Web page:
Christopher Miller, MBA | Specialized Wealth Management
Originally Appeared in Apartment Management Magazine
I can’t believe that it is December of 2022 already! This month, I’ll talk about business plans for your investment properties. The importance of creating a business plan for investment real estate does not get much press. I have seen that some people who deal with real estate for a living do not even use them. Whether you are a sophisticated real estate investor or only own one rental property, spending a little time on a business plan can save a lot of headaches in the future.
I have had this exact conversation with several real estate brokers over the past two decades:
Chris: “While reviewing this property, I noticed that the lease runs for 75 years, and has no rent increases. How could I expect to sell this property for a profit?”
Broker: “Real estate always goes up in value, right?”
Wrong! I have always reminded my investors that real estate’s value is tied to the income it produces. Rising income is needed to realize rising property values. At the same time, flat income does not lead to stable value. In fact, due to the influence of inflation, it leads to declining value over the years. Why buy real estate that will slowly decline in value over the next 50 years? People do every day. These investors do not mean to do that but, because they lack a business plan; that is exactly what happens.
What Is The Worst That Can Happen?
Perhaps you have heard the phrase “People do not plan to fail; they fail to plan.” This is exactly what happens often in real estate.
Our last financial crisis, about 14 years ago now, provided many examples: An investor bought a property for “a good price,” but loses it to the bank 2 years later. Often, this happens due to poor planning. We have all heard of investors who bought single family homes with no money down and experienced a bad result. They bought a new home in what was formerly a desert for a “low price” of $400,000, taking advantage of “great financing” at 1.5% annually. With a $1,380 mortgage payment and $1,800 of monthly income, the investor figures he can’t lose. But what happens when the special interest rate ends? The investor may have used an aggressive assumption like “the property will appreciate at 30% per year.” His plan was to sell at that point and “cash in.”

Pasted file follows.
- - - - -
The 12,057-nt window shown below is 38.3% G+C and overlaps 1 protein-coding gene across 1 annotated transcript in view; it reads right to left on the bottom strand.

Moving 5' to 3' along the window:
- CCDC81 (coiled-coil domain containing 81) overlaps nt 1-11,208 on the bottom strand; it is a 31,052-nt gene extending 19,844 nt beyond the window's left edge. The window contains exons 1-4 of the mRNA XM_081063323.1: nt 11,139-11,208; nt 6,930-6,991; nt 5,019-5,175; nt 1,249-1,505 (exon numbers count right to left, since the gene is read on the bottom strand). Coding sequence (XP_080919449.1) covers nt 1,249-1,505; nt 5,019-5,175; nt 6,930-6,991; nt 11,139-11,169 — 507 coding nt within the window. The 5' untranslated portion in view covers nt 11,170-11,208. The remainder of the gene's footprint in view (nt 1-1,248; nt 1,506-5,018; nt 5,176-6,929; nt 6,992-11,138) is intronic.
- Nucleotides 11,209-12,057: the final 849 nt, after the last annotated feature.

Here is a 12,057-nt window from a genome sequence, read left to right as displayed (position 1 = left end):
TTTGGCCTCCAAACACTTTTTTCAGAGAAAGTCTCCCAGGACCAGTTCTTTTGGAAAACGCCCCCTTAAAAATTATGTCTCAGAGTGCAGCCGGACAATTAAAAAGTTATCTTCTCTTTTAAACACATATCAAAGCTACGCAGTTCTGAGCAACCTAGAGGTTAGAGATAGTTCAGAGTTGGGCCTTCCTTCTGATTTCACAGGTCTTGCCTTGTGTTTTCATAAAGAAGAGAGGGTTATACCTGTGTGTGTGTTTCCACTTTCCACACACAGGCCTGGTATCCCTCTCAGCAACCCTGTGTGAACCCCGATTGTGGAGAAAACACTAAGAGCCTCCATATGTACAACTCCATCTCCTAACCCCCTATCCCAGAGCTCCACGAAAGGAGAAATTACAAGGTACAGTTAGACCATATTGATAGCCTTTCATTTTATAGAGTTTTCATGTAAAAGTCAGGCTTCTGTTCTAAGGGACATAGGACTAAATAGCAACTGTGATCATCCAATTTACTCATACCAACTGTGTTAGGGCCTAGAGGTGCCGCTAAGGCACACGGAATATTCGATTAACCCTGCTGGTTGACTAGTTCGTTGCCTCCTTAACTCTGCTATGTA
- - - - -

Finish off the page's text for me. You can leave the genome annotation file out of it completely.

We all know what happened with that investment. When the interest rate kicked up to 6.5%, the mortgage payment became $2,528 per month, and the property’s value declined to below $250,000. The investor found that his “can’t lose investment” just did.
Any good business plan contains provisions for “what if” scenarios. What if rents do not rise as fast as I expect? What if I can’t refinance? What if I need to hold the property for several years longer than I expect? Had the investor mentioned above asked these questions in a well-thought-out business plan, he could have saved himself a lot of trouble.
How To Construct A Business Plan
A business plan can be summarized as follows; Put on paper what you want to happen, what you think will happen, and some things that might happen. Estimate the financial implications of these situations and write those numbers down. Next, write down your estimated expenses. (Mortgage, utilities, insurance, etc.) Create a spreadsheet that can test these scenarios. If you are “not a computer wizard,” this can be done on paper with a calculator.
When I started my real estate advisory business, I sat down to write a business plan. This plan contained my goals, my likely scenario, and my worst-case scenario. I reviewed the numbers of each, adjusted the plan as necessary, and moved forward.
I do this same thing when I buy real estate for myself or for my clients. We will estimate what rents and expenses will be, and then test that model with some “worst case scenarios. I always want to be comfortable with that worst-case scenario before moving forward.
Realistic Financial Estimations Are Important
Assuming that an office building will go from 30% to 95% occupancy in 1 year or planning to raise rents 10% every year for 7 years may give you attractive numbers. In the absence of a special circumstance, neither of these business plans are very realistic. One can torture numbers long enough to tell a great story; but that does not make it true. Aggressive assumptions are best described as the ones least likely to happen. I prefer conservative business plans where things are nearly as likely to go better as they are to go worse than expected. After all, unforeseen things will always happen. It is good to have room in your plan for such occurrences. A conservative plan can absorb an unexpected repair bill, while that expense may kill the whole deal if your numbers are too aggressive.
What I Look For
When I evaluate a property, I will look at the “full picture” and use that to put together some projections. By evaluating the building itself, its’ location, the surrounding market and submarket along with the leases and tenants, I can put together some financial projections. If these projections look attractive, and pass several “stress tests,” I will move on to looking at the business plan – how the property will be managed, and when it may be sold for a profit.
Every public company today has a business plan that identifies corporate goals and maps out a plan on how to get there. Doesn’t your real estate deserve a professional approach as well?